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Belle Chase refinery closure a huge economic blow; over 800 lost jobs

“It’s a tough time with the holidays coming up,”
Published: Nov. 10, 2021 at 5:16 PM CST
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NEW ORLEANS (WVUE) - Hundreds of Plaquemines Parish residents and others across the region are trying to figure out what to do next now that Phillips 66 has announced the closure of its Alliance Refinery below Belle Chasse.

The plant has been shut down since Hurricane Ida and its loss will force the Plaquemines Parish government to take a huge economic hit.

For 50 years, oil has been refined at the Alliance plant below Belle Chasse, but not anymore.

“What can you do? Things happen. I hope it doesn’t happen and things change and they don’t close it down,” said convenience store owner Bee Vaughn.

The plant refined 250 million barrels of crude oil each day before Hurricane Ida shut it down and now more than 850 workers and contractors are being told what they hoped would be a temporary refining stoppage will become permanent.

“We got the work, we got the contract, but the contract got canceled and we’re going home,” said a contractor who asked not to be identified.

Alliance’s current owner, Phillips 66, has put the property up for sale. Its president says the company is now looking at making lower-carbon fuels and parts for electric car batteries, but not in Plaquemines Parish.

“It’s also going to have a trickle-down effect it will affect us on the government side our housing market and our grocery stores,” said Plaquemines Parish President Kirk Lepine.

Until it’s sold, Phillips says it may operate the plant as an oil terminal with a workforce of around 100 people.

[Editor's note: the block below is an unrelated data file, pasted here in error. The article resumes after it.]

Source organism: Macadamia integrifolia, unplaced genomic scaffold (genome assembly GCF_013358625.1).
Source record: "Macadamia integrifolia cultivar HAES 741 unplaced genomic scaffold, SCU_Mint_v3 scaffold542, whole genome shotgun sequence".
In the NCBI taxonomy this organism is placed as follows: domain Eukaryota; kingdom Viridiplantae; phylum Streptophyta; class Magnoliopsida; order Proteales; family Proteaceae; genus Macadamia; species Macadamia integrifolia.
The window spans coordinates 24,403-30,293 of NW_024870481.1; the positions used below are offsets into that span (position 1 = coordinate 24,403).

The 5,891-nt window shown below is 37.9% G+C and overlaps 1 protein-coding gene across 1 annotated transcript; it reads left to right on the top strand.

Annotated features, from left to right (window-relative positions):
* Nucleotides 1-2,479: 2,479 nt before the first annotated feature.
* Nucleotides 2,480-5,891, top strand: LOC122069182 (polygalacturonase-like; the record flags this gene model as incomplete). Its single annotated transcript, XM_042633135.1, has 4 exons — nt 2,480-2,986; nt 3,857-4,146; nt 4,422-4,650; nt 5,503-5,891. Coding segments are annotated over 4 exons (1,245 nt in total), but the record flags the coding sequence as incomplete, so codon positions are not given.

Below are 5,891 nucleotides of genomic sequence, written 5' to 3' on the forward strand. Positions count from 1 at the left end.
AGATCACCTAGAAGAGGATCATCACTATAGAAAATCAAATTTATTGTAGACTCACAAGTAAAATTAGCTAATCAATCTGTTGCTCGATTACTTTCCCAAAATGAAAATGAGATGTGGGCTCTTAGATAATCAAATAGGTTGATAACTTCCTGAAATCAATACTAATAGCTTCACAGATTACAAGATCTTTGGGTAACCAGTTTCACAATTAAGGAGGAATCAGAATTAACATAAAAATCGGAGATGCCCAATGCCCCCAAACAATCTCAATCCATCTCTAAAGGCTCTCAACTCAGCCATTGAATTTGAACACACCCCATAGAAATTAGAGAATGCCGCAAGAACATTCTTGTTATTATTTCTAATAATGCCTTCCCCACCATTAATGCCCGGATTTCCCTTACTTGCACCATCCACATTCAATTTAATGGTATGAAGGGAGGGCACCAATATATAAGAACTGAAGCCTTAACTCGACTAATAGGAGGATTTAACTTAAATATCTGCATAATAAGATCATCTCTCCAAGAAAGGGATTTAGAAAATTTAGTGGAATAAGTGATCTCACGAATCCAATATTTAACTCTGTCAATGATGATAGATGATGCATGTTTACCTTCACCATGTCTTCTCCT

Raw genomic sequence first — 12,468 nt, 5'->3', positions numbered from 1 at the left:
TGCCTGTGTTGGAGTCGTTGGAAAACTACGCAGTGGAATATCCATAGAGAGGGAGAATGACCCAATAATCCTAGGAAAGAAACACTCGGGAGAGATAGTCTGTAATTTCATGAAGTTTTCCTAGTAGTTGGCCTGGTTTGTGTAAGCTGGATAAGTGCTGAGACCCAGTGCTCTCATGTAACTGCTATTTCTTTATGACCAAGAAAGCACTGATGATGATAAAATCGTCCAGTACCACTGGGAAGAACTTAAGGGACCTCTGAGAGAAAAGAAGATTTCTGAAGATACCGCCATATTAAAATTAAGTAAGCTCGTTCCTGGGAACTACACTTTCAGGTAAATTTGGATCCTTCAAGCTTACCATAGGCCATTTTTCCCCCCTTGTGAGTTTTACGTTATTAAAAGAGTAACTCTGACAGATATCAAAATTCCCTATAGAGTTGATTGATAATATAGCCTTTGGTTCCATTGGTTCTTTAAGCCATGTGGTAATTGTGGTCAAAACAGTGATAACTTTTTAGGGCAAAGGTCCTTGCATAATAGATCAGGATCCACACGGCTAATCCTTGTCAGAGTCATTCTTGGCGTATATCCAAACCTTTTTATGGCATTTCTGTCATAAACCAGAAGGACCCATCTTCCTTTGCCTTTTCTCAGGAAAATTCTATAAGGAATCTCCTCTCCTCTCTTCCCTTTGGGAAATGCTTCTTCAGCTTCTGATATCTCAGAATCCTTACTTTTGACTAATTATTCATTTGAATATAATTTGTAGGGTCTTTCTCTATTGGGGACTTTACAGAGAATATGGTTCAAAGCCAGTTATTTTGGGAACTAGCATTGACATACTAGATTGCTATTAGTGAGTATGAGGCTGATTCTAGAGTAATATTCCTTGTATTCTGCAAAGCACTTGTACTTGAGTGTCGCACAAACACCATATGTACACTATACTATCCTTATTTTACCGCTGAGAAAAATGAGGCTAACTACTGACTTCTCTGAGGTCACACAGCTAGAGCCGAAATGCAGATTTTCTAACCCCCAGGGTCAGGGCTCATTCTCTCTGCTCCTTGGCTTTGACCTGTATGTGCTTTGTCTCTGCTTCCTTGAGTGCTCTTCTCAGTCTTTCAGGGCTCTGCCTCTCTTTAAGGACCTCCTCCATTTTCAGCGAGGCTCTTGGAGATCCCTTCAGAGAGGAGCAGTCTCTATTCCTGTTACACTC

“It’s a tough time with the holidays coming up,” said Lepine.

That workforce reduction will impact many small businesses that depend on Alliance workers for income.

“Every morning the plant guys come and get breakfast, come get lunch, and everything else,” said Vaughn.

Energy experts say the loss of this refinery is significant because it is a key supplier for several major pipelines.

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Oil refineries were not spared the impact of Hurricane Ida and power outages.

“They haven’t talked about dismantling so that makes us optimistic that maybe someday someone will come in and will have the opportunity to make it a small refinery or something,” said Lepine.

Parish officials say they are now working with Louisiana Workforce Development to try and help the unemployed find work.

“We have reached out to those guys and asked them to see if they can facilitate any kind of resources these people can use,” said Lepine.

But replacing such a major supplier of jobs will be tough.

“I feel bad for them, there’s nothing in this area,” said the laid-off contractor.

The United Steelworkers Union says it’s working to protect accrued benefits for laid-off workers.

U.S. refining capacity fell by 4.5% last year, due to weak demand. The Alliance refinery becomes the 6th refinery to close down, since the pandemic.

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